The Torah expects us to take our word seriously, period: “That which comes out from one’s mouth, you shall keep and do” (Devarim 23:24). The taking of a vow generally implies weakness, as we must rely on the force of the vow to ensure we keep our word. While such can be used positively, as in a vow to give charity, it is better not to need to resort to vows to do that which is right.
The ambivalence to the taking of nedarim, vows, seems to be underlying the Mishnayot of the Masechet. At the heart of the Masechet is somebody prohibiting himself from receiving benefit from others, or others receiving benefit from him. Such talk reflects anger and distances one from others--the polar opposite of Ketubot, which focuses on the bond between husband and wife. The opening Mishnah teaches: “One who says to his ‘friend’: ‘I am forbidden to you, I am separated from you, I am distant from you” (Nedarim 2a) is forbidden to derive benefit from his friend". In a fit of rage, people forswear all kinds of contact with all kinds of people. The Mishnayot of Nedarim discuss such cases as who exactly is included when one bans contact with “the children of Noach”, “those who rest on Shabbat”, “those who go down to the sea”, “those who see the sun”. We have partners forbidding benefit one to the other (making for a rough partnership).
What exactly is included in a declaration of forbidding benefit is the subject of discussion--one complicated by the ruling “that mitzvoth are not given for benefit” (Nedarim 16b). Thus, one who is forbidden to derive benefit from another may still hear the shofar blown by him. One may even learn the Oral Law from those from whom one may not receive benefit--though it's hard to imagine how much one can actually learn in such a situation.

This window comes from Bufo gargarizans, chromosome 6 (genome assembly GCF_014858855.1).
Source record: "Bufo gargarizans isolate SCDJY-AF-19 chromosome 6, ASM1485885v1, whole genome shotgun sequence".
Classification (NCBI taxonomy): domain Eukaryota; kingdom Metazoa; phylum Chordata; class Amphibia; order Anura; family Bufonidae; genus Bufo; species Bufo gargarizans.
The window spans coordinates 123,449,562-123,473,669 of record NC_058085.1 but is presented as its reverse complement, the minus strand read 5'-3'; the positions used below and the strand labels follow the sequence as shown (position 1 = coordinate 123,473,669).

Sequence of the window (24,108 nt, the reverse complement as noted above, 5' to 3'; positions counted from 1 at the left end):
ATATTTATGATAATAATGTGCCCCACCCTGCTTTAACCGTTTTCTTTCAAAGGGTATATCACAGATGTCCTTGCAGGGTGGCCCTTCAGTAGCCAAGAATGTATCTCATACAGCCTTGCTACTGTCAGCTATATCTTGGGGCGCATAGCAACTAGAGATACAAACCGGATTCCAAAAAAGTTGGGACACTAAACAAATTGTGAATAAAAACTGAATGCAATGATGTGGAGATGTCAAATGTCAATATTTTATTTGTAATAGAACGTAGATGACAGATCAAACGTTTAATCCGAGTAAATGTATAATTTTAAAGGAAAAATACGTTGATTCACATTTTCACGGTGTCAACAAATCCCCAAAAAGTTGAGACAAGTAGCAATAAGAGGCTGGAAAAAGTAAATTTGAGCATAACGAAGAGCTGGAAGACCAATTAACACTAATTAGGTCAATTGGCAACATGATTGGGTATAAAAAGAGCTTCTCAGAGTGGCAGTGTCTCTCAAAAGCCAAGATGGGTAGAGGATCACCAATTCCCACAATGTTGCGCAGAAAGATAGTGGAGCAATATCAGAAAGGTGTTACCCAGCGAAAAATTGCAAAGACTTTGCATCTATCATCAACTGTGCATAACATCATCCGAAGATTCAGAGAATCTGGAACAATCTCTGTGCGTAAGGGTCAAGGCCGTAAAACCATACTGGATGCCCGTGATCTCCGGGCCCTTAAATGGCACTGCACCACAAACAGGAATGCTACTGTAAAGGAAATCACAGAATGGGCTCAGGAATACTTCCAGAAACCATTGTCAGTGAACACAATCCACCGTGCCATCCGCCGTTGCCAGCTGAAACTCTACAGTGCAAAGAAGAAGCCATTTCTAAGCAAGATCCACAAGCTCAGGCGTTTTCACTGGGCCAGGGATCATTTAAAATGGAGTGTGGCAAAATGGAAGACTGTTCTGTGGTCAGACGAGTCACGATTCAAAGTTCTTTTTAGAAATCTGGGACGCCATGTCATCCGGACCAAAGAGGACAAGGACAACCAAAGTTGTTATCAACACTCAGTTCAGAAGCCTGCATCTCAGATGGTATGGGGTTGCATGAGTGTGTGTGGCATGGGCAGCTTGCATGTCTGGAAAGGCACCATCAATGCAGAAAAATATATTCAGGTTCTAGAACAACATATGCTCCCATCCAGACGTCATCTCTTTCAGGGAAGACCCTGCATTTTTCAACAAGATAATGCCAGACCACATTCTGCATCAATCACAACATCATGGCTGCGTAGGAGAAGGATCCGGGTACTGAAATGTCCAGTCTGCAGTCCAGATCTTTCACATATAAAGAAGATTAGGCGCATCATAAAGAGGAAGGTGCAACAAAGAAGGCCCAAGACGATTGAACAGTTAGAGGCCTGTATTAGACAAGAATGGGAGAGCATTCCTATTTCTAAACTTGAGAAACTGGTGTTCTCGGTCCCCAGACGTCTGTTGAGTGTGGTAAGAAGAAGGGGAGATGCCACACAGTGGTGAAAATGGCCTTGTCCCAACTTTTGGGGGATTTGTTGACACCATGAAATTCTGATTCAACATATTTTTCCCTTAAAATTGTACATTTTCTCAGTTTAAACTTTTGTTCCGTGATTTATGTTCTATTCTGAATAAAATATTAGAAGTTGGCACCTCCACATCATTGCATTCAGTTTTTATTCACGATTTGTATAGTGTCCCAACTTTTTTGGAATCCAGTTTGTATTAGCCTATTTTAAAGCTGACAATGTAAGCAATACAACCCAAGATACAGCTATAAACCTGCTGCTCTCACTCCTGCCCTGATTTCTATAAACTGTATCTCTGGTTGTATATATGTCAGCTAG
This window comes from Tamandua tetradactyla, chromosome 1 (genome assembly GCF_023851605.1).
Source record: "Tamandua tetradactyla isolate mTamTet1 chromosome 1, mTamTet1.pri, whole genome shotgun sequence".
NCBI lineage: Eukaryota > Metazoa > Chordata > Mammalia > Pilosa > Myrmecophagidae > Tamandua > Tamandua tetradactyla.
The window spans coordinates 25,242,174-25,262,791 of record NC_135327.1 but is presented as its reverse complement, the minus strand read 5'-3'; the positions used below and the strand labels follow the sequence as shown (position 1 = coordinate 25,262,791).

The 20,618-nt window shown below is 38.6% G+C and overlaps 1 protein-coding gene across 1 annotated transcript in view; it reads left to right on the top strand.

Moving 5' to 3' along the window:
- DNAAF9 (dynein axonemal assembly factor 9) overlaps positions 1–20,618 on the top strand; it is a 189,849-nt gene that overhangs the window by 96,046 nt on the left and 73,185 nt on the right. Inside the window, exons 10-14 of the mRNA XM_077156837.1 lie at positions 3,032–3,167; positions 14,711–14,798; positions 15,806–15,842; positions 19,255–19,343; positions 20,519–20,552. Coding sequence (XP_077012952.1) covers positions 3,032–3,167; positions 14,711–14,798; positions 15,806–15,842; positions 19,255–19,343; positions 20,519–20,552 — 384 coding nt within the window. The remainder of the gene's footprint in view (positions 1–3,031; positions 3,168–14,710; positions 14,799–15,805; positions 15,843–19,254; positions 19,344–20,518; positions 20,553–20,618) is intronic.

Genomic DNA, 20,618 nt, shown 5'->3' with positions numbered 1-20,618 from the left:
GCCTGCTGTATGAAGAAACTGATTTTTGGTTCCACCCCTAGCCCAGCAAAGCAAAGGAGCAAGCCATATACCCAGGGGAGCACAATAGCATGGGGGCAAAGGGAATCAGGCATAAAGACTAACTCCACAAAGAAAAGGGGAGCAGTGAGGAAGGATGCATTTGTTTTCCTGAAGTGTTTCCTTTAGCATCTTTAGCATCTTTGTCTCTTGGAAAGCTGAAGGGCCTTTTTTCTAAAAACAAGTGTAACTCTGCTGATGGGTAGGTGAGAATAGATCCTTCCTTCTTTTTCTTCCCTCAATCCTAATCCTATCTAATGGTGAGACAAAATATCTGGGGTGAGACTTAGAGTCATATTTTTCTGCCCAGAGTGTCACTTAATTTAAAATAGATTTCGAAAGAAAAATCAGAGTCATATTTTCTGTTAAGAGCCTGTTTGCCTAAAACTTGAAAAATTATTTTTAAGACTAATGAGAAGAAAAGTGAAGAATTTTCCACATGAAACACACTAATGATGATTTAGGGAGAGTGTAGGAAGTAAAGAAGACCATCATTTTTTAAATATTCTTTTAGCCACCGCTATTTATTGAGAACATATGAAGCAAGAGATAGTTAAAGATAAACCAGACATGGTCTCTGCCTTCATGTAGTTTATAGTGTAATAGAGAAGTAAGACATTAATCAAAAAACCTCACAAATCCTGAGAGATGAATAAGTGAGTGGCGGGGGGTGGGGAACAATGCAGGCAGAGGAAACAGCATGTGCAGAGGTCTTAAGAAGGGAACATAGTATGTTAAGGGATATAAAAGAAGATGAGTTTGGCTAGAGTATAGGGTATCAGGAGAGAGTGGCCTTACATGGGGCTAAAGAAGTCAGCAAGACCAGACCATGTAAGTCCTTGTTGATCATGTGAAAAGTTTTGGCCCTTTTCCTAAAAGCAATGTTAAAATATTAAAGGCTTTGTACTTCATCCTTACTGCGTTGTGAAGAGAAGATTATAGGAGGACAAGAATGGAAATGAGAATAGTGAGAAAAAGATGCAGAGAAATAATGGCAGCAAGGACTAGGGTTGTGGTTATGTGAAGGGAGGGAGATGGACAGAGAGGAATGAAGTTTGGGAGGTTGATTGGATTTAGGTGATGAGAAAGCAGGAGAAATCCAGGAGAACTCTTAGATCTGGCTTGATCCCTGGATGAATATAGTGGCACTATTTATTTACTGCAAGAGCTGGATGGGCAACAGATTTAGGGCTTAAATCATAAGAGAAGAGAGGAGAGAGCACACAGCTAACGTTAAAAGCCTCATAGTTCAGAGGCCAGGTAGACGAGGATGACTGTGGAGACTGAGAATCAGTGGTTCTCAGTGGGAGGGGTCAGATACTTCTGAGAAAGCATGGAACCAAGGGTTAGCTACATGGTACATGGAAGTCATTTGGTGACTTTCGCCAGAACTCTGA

When not dealing with those forbidding others to confer or derive benefit from oneself, the Mishnah deals with defining items that one may have forbidden to himself. Does cooked food include food that is fried or barbequed? Must one who takes a vow not to eat meat also refrain from gravy? Is olive oil to be included in a ban on olives? Does a ban on grapes include wine? And on and on it goes.
The Mishnah then moves to the ‘meaning’ of time. Does a vow for a year extend into the 13th month during a leap year? When exactly does a vow not to do something for the summer end? It would be so much easier if one would think before one speaks. But alas, such is all too rare, and many pages of Talmudic discussion analyze the impact of speech that would have been better left unsaid.
The last three chapters of the Mishnah detail how one can reverse a neder, effectively rendering it null and void. Our Sages note that “heter nedarim porchim be'aveer, the annulment of vows is floating in the air, and they have nothing to rely on” (Mishna Chagiga 1:8). Yet rely on this we must in order to prevent social discord. In order to annul vows, we must verify if the person had fully understood the ramifications of their vow. If and when we discover some point they had not thought of, we can render the entire vow annulled based on that one point.
The ninth chapter discusses and debates exactly what qualifies as a point of annulment. Interestingly, the Mishnah opens with a debate on whether one can annul a vow based on the realization that such a vow will cause shame to a parent. All too often, we do not think of others when we speak. The last two chapters discuss the right of a father to annul the vows of his daughter up until the age of puberty and the circumstances under which a husband may annul the vows of his wife.
 It is true that Masechet Ketubot also features many negative vows a spouse may make towards the other, but the concept of Ketubot reflects love and concern, whereas Nedarim generally reflects much more negative attitudes.